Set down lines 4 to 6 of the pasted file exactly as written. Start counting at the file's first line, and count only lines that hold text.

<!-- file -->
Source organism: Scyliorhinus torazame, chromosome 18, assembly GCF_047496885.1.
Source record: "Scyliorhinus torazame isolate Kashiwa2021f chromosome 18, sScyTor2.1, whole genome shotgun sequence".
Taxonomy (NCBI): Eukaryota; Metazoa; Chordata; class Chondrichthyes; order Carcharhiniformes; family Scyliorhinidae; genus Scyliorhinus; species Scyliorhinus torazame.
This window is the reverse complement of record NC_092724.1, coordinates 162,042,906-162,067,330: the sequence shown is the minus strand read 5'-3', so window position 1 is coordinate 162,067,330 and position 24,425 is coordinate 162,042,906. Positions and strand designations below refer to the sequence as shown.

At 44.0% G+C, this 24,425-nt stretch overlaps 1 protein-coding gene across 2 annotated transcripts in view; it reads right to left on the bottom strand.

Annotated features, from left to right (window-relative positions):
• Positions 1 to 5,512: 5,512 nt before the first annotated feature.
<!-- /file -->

This window is the reverse complement of record NC_092724.1, coordinates 162,042,906-162,067,330: the sequence shown is the minus strand read 5'-3', so window position 1 is coordinate 162,067,330 and position 24,425 is coordinate 162,042,906. Positions and strand designations below refer to the sequence as shown.

At 44.0% G+C, this 24,425-nt stretch overlaps 1 protein-coding gene across 2 annotated transcripts in view; it reads right to left on the bottom strand.

Annotated features, from left to right (window-relative positions):